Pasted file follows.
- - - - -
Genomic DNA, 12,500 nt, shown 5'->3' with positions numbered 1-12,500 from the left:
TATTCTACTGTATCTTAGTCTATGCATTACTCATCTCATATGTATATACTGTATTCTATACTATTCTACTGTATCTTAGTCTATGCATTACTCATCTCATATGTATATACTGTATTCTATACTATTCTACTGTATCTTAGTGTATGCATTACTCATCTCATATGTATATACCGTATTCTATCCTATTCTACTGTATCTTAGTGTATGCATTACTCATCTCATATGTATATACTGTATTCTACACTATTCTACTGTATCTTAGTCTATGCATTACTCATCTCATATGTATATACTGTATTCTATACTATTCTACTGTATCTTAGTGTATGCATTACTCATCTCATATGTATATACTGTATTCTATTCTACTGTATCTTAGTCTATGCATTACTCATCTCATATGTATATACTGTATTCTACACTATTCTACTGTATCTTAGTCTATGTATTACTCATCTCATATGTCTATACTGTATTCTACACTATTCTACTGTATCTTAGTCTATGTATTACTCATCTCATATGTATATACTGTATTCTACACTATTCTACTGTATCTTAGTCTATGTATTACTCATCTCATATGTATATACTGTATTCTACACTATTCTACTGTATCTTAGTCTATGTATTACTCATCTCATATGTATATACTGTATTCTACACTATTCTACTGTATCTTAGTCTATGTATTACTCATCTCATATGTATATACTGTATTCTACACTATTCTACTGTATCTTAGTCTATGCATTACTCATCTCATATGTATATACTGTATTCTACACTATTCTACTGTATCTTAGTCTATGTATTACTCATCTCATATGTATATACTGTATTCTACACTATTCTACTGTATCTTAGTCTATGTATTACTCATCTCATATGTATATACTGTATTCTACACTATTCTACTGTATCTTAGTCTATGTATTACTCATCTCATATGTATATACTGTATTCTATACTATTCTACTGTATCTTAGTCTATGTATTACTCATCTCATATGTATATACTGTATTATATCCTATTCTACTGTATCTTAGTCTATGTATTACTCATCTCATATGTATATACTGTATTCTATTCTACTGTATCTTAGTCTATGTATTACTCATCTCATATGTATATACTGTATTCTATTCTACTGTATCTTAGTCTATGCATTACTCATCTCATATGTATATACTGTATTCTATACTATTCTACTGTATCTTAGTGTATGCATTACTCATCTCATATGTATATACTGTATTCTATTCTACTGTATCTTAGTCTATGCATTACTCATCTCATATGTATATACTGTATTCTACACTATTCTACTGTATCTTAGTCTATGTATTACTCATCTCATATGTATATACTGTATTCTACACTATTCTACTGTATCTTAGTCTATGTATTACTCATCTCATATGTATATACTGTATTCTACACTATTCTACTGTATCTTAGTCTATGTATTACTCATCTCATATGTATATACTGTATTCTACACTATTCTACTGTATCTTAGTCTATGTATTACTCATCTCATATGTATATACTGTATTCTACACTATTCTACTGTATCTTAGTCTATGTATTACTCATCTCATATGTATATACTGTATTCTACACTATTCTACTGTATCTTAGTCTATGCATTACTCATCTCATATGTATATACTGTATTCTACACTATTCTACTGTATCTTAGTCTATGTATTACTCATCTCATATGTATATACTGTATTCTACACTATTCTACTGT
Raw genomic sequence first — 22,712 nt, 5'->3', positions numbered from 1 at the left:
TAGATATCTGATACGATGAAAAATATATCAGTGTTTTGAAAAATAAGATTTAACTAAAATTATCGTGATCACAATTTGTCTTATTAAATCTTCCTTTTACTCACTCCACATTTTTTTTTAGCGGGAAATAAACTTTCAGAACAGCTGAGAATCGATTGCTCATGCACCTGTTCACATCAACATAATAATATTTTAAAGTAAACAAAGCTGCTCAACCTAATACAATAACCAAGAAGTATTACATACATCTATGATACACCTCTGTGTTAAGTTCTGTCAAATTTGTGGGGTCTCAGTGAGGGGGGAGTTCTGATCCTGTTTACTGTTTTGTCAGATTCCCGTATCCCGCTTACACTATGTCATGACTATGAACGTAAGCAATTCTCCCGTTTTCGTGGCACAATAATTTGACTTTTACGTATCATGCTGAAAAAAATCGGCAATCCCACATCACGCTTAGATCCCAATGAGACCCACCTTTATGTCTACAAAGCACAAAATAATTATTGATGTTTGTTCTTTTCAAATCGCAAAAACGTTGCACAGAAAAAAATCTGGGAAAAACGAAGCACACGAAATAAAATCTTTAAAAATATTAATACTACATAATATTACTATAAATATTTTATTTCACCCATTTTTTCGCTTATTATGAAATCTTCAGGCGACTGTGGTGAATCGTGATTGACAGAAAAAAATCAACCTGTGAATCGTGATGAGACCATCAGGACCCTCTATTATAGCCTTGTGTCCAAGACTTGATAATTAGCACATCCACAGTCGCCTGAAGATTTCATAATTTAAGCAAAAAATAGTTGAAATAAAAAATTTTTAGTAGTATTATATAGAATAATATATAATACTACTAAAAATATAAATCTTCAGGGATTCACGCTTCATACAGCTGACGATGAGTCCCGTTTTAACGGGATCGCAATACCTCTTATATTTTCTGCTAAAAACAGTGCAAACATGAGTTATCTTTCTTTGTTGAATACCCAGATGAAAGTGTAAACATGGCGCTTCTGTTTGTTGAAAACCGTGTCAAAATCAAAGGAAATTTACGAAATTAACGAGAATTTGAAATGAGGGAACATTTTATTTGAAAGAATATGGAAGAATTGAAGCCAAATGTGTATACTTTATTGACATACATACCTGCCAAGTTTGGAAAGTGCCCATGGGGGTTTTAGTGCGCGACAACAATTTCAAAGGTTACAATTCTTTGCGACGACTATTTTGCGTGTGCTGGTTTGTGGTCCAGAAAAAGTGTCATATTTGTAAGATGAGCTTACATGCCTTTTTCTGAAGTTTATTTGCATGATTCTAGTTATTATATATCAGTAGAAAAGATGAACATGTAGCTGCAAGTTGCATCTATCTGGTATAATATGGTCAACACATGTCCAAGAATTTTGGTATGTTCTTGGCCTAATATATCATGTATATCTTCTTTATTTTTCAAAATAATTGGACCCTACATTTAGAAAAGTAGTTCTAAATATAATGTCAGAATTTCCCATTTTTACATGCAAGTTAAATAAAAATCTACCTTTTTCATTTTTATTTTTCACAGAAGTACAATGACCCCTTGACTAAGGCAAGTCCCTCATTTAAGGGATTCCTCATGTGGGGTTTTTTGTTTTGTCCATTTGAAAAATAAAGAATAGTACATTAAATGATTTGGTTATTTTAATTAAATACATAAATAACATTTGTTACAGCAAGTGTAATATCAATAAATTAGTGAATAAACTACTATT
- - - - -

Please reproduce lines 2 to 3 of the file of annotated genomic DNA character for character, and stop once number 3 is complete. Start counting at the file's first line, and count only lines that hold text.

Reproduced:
TATTCTACTGTATCTTAGTCTATGCATTACTCATCTCATATGTATATACTGTATTCTATACTATTCTACTGTATCTTAGTCTATGCATTACTCATCTCATATGTATATACTGTATTCTATACTATTCTACTGTATCTTAGTGTATGCATTACTCATCTCATATGTATATACCGTATTCTATCCTATTCTACTGTATCTTAGTGTATGCATTACTCATCTCATATGTATATACTGTATTCTACACTATTCTACTGTATCTTAGTCTATGCATTACTCATCTCATATGTATATACTGTATTCTATACTATTCTACTGTATCTTAGTGTATGCATTACTCATCTCATATGTATATACTGTATTCTATTCTACTGTATCTTAGTCTATGCATTACTCATCTCATATGTATATACTGTATTCTACACTATTCTACTGTATCTTAGTCTATGTATTACTCATCTCATATGTCTATACTGTATTCTACACTATTCTACTGTATCTTAGTCTATGTATTACTCATCTCATATGTATATACTGTATTCTACACTATTCTACTGTATCTTAGTCTATGTATTACTCATCTCATATGTATATACTGTATTCTACACTATTCTACTGTATCTTAGTCTATGTATTACTCATCTCATATGTATATACTGTATTCTACACTATTCTACTGTATCTTAGTCTATGTATTACTCATCTCATATGTATATACTGTATTCTACACTATTCTACTGTATCTTAGTCTATGCATTACTCATCTCATATGTATATACTGTATTCTACACTATTCTACTGTATCTTAGTCTATGTATTACTCATCTCATATGTATATACTGTATTCTACACTATTCTACTGTATCTTAGTCTATGTATTACTCATCTCATATGTATATACTGTATTCTACACTATTCTACTGTATCTTAGTCTATGTATTACTCATCTCATATGTATATACTGTATTCTATACTATTCTACTGTATCTTAGTCTATGTATTACTCATCTCATATGTATATACTGTATTATATCCTATTCTACTGTATCTTAGTCTATGTATTACTCATCTCATATGTATATACTGTATTCTATTCTACTGTATCTTAGTCTATGTATTACTCATCTCATATGTATATACTGTATTCTATTCTACTGTATCTTAGTCTATGCATTACTCATCTCATATGTATATACTGTATTCTATACTATTCTACTGTATCTTAGTGTATGCATTACTCATCTCATATGTATATACTGTATTCTATTCTACTGTATCTTAGTCTATGCATTACTCATCTCATATGTATATACTGTATTCTACACTATTCTACTGTATCTTAGTCTATGTATTACTCATCTCATATGTATATACTGTATTCTACACTATTCTACTGTATCTTAGTCTATGTATTACTCATCTCATATGTATATACTGTATTCTACACTATTCTACTGTATCTTAGTCTATGTATTACTCATCTCATATGTATATACTGTATTCTACACTATTCTACTGTATCTTAGTCTATGTATTACTCATCTCATATGTATATACTGTATTCTACACTATTCTACTGTATCTTAGTCTATGTATTACTCATCTCATATGTATATACTGTATTCTACACTATTCTACTGTATCTTAGTCTATGCATTACTCATCTCATATGTATATACTGTATTCTACACTATTCTACTGTATCTTAGTCTATGTATTACTCATCTCATATGTATATACTGTATTCTACACTATTCTACTGT
Raw genomic sequence first — 22,712 nt, 5'->3', positions numbered from 1 at the left: